Understanding Your Velocity

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In a few entries on my blog, I have referred to Velocity and only briefly explained what it is. I think it’s about time I explain properly for those not familiar with it.

Velocity is terminology from the Scrum agile methodology and is basically the same concept as Earned Value in more traditional project management methods.

This is how it works…

  1. Select a regular time period over which to measure Velocity. If you’re using fixed Sprints or iterations, use that time period. Otherwise you can use weeks, fortnights or months. It doesn’t really matter which as long as you’re consistent.
  2. Add up the estimates for all the tasks/deliverables/features in your chosen time period. It doesn’t matter whether the estimates are in days, hours or even in relative points.
  3. Only include the estimates for any items that are 100% complete and signed off within the time period. Anything still in progress counts as zero, as there is no value in incomplete work.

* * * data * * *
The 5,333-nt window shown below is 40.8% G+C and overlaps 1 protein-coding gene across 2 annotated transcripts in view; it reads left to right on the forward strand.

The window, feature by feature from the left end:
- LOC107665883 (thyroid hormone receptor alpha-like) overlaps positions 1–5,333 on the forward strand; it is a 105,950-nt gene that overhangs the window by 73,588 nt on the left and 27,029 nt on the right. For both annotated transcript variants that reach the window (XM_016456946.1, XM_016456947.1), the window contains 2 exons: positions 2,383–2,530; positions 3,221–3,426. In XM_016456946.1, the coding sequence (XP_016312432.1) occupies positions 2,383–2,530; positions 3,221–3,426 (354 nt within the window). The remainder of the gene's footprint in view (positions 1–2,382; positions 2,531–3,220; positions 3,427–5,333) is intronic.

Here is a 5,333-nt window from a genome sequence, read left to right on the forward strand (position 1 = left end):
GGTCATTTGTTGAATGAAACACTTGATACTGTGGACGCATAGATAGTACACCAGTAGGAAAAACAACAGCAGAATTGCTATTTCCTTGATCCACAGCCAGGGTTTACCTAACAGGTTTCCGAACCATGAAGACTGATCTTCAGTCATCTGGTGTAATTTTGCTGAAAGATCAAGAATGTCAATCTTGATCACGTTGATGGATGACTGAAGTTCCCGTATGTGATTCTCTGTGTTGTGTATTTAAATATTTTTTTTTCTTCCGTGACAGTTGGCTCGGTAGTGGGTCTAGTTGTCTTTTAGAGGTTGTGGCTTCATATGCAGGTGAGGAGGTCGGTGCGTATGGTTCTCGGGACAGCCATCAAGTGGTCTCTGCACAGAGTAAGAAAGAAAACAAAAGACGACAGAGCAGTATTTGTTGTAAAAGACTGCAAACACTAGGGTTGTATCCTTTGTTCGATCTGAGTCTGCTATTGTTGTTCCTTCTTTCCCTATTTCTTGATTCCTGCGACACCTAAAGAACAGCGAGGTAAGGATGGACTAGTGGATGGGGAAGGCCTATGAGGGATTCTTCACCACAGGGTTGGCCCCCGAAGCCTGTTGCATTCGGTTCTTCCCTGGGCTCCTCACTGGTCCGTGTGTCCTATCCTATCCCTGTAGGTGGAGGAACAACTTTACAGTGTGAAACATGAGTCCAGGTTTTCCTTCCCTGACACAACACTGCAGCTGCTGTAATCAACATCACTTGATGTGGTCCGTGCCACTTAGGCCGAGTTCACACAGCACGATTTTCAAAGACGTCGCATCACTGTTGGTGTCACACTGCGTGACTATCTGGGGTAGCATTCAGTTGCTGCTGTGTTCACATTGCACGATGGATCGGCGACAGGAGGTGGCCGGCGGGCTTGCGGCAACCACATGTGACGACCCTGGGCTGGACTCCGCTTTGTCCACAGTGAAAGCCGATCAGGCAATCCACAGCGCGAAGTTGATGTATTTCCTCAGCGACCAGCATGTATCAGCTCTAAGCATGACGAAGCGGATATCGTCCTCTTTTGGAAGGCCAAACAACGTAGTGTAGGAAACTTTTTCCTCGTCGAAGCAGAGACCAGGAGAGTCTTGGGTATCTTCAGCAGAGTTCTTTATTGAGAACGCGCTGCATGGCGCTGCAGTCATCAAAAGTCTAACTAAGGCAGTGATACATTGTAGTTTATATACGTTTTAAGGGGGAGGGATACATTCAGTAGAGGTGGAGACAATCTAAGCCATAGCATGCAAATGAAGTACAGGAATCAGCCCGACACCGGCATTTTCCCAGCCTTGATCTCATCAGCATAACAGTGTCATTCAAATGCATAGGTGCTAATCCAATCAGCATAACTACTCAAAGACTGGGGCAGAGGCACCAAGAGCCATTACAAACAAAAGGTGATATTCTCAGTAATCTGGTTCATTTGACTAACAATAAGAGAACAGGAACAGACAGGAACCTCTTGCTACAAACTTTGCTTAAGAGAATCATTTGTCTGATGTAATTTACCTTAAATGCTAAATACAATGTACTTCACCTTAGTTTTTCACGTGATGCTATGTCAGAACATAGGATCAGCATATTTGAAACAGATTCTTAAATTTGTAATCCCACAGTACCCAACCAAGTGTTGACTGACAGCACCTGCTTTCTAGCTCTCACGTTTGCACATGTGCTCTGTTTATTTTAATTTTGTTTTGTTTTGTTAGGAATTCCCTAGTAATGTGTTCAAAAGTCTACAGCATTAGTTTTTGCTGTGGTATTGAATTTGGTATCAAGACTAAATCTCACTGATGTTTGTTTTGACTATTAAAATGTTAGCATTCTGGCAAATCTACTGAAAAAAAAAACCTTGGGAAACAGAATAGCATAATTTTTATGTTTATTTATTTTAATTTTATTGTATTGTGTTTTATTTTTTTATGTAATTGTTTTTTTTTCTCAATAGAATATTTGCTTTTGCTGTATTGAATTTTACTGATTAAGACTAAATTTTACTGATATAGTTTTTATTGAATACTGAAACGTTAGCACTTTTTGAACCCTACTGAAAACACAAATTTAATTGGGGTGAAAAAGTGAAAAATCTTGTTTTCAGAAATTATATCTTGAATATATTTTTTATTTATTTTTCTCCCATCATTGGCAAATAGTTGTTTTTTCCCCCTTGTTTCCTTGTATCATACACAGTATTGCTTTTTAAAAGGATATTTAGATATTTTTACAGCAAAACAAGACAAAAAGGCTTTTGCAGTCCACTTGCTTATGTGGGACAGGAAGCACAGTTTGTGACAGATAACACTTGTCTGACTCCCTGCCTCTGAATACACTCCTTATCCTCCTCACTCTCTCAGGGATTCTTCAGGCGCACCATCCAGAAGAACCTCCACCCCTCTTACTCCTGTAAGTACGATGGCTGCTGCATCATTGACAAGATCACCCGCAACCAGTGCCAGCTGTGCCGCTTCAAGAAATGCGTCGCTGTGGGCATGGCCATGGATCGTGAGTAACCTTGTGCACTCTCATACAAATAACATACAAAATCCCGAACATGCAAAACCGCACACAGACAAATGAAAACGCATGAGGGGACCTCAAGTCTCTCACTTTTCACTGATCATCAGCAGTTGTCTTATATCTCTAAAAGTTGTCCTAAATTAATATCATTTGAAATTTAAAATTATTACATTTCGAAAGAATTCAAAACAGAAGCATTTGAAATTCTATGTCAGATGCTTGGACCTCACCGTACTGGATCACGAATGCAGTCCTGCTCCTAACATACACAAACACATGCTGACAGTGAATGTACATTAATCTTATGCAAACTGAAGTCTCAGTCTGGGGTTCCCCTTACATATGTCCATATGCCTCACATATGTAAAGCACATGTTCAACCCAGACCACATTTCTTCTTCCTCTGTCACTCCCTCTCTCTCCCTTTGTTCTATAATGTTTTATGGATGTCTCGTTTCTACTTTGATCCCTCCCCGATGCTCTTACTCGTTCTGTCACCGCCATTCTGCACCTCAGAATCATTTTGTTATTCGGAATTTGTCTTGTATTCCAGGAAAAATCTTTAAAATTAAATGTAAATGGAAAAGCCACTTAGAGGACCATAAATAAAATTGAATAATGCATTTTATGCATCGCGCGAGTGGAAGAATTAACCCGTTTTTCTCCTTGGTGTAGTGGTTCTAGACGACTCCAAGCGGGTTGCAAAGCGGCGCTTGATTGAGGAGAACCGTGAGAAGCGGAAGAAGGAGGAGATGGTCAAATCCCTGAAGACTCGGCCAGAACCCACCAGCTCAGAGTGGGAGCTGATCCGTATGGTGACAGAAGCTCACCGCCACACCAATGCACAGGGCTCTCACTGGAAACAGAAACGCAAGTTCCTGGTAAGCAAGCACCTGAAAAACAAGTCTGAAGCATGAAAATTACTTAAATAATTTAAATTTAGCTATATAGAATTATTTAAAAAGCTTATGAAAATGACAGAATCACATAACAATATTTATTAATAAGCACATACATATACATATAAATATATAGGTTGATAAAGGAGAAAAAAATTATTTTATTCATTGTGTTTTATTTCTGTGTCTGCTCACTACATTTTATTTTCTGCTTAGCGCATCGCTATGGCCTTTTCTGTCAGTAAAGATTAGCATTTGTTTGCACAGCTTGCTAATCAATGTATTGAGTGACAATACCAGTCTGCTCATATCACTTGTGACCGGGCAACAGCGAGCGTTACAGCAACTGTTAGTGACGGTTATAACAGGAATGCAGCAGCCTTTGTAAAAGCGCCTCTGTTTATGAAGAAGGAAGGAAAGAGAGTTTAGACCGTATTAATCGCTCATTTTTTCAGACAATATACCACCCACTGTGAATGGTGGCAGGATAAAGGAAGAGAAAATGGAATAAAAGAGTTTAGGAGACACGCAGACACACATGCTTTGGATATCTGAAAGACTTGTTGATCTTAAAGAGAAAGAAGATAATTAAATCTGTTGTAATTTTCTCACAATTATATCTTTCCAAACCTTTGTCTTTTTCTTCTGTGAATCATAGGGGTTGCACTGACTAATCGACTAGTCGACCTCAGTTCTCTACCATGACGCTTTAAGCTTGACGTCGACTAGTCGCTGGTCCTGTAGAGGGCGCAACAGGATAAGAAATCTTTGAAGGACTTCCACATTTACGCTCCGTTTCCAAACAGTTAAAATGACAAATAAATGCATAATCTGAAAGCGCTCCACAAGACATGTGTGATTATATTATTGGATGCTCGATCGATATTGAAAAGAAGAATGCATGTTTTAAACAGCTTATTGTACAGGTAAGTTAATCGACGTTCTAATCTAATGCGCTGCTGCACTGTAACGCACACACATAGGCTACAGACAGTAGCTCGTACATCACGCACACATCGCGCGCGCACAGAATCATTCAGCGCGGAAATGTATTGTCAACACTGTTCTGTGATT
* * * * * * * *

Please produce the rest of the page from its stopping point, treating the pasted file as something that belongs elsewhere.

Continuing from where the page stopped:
4. At the end of the chosen time period, the figure you have is your Velocity (or Earned Value).

You can then use your Velocity as a basis for your future commitments. As a result, it is self-correcting.

For example, let’s say you estimate in hours and track your Velocity in 2 week Sprints. You know, therefore, there are 70 hours available in a Sprint, but find you tend to deliver a Velocity of 50 hours (because of under-estimating and other interruptions throughout the day). Tracking this trend will allow you to commit to your ‘norm’ of 50 hours per Sprint in future, because you know that’s what you usually manage to achieve.

As a consequence of this approach, you don’t need to be any good at estimating, and don’t need to get any better at it. As long as you’re consistently bad, you will still get better at delivering on your commitments.

In my experience, it’s just as common for people to over-estimate by being too cautious. Velocity is also self-correcting this way around…

If, for example, you find you tend to reach a Velocity of 90 hours in your 70 hour Sprint, you are probably not a super-hero code warrier that eats problems for breakfast. You are probably just being too cautious in your estimating. In this case, in future commit to 90 hours. This might sound counter-intuitive, but go on. I dare you 🙂

Although Velocity and Earned Value are project management techniques, why not know your own Velocity. If you do, you’ll find you can gauge much more accurately how much work you can really commit to. Even if you’re lousy at estimating!

And guess what? Everyone loves someone who delivers on their promises.